The Position of Your Right Elbow
You may be thinking, what does your elbow has to do anything with your golf shots? Believe it or not, the elbow placements play a major role in correcting your downswing.
When you initiate your downswing from the position we’ve described above, your focus should be to keep your elbow as close to your ribcage as possible. It’s the right elbow for the right-handed players and the left elbow for the left-handed players.
If you let your elbow wander away in the distance, it will automatically create an outside to inside swing. The elbow may not be an active body part for playing, but it definitely corresponds with your overall movement.
Some Drills to Master Hitting the Ball from the Inside
In this section of our post, we’re going to take a look at some of the swings you can practice to help you master the art of hitting the golf ball from the inside. You do not necessarily need a golf course for each of these. You may practice them at home or at your local driving range.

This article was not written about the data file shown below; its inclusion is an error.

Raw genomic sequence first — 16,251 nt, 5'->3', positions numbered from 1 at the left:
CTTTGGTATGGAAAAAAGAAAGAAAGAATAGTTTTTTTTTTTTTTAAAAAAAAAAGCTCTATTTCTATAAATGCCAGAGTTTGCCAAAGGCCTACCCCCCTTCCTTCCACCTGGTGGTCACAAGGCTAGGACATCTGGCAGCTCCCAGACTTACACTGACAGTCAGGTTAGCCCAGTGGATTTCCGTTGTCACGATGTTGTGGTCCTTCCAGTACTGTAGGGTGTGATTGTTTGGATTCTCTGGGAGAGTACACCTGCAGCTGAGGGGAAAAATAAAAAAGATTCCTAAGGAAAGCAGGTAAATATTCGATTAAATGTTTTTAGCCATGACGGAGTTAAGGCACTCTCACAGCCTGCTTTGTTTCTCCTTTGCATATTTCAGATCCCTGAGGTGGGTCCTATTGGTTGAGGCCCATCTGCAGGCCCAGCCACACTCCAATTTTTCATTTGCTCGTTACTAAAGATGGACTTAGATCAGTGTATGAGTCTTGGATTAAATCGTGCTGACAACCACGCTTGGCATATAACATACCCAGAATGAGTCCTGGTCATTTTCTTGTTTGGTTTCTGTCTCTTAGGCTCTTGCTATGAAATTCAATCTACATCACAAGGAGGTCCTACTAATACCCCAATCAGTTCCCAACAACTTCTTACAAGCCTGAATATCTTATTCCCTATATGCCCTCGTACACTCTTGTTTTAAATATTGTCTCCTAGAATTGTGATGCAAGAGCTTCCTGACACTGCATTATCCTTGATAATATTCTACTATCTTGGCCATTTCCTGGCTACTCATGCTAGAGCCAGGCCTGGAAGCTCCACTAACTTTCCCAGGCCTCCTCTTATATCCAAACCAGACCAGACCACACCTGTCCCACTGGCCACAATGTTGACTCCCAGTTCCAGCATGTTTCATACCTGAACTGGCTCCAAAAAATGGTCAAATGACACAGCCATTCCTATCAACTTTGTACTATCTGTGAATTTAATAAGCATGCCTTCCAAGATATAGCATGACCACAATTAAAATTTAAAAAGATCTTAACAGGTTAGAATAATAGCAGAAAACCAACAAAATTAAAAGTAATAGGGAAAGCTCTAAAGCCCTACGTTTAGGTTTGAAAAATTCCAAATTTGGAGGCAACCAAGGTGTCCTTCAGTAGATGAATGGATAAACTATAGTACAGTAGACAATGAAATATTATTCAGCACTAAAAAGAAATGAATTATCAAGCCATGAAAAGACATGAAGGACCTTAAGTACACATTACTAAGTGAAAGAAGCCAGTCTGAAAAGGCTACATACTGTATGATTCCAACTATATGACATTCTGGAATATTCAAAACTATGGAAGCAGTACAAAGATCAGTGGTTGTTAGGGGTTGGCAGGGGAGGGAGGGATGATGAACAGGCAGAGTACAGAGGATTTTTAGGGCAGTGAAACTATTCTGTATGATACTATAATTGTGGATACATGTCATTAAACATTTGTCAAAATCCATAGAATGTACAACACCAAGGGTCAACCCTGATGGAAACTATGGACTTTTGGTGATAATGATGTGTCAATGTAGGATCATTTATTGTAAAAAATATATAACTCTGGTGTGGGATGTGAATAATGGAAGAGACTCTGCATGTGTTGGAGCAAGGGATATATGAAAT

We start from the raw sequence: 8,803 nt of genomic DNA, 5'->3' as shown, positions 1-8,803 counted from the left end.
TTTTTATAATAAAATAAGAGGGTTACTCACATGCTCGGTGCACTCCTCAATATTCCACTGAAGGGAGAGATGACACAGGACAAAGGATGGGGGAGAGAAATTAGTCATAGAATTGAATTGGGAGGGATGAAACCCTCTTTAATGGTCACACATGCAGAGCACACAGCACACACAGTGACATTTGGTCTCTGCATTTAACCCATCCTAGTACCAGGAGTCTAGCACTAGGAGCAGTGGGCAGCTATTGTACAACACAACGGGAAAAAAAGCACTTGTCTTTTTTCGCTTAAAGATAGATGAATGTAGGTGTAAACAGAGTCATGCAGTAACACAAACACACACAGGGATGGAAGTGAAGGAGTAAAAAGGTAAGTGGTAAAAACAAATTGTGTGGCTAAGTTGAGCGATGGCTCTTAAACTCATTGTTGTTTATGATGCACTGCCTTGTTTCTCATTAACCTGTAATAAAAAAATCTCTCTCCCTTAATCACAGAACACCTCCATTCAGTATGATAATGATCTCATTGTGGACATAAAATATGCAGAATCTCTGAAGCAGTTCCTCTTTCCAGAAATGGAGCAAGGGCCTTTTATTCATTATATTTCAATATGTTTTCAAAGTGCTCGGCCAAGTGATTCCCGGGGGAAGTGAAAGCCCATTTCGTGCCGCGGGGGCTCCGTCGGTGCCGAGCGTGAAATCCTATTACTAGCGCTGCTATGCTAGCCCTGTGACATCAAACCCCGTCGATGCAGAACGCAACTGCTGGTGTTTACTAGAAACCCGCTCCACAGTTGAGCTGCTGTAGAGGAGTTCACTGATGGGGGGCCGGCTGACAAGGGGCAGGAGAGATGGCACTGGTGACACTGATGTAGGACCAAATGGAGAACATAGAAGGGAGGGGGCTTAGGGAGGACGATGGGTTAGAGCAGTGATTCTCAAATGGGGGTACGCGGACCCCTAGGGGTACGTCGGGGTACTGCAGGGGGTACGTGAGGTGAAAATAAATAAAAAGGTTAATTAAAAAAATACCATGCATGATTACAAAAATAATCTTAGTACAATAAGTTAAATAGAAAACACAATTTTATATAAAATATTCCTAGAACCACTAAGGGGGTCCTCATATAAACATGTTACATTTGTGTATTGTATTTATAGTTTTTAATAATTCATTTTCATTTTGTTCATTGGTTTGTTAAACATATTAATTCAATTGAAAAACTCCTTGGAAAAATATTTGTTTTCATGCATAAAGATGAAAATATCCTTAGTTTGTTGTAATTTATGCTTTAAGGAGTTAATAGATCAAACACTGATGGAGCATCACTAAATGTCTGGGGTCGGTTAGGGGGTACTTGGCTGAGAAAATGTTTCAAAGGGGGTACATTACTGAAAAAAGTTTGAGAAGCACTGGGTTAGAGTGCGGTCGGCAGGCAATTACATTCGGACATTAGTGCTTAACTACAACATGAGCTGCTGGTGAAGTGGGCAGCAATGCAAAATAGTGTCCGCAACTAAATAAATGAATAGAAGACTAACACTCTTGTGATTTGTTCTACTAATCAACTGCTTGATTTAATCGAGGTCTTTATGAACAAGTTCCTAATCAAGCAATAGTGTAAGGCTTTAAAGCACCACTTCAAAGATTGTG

The Water Bottle Drill
You can also do it with your driver headcover if you want to. The idea here is to place the object just outside the ball and initiate your swing.
If you’re a player who hits the ball from the outside, there’s no way you can hit the ball without hitting the water bottle or the headcover.
The reason we wanted you to use a water bottle because it doesn’t cost anything. If you somehow damage your headcover, it will be an embarrassment. Let alone the cost that comes associated with it.
You may also change the position of the water bottle and place it in front of your left foot if you’re a right-handed player.
Wherever you put the bottle, it will force to you change your swing path. When the bottle is in front of your foot, you stand a chance to hit it after you hit the ball if you have a problem with your swing.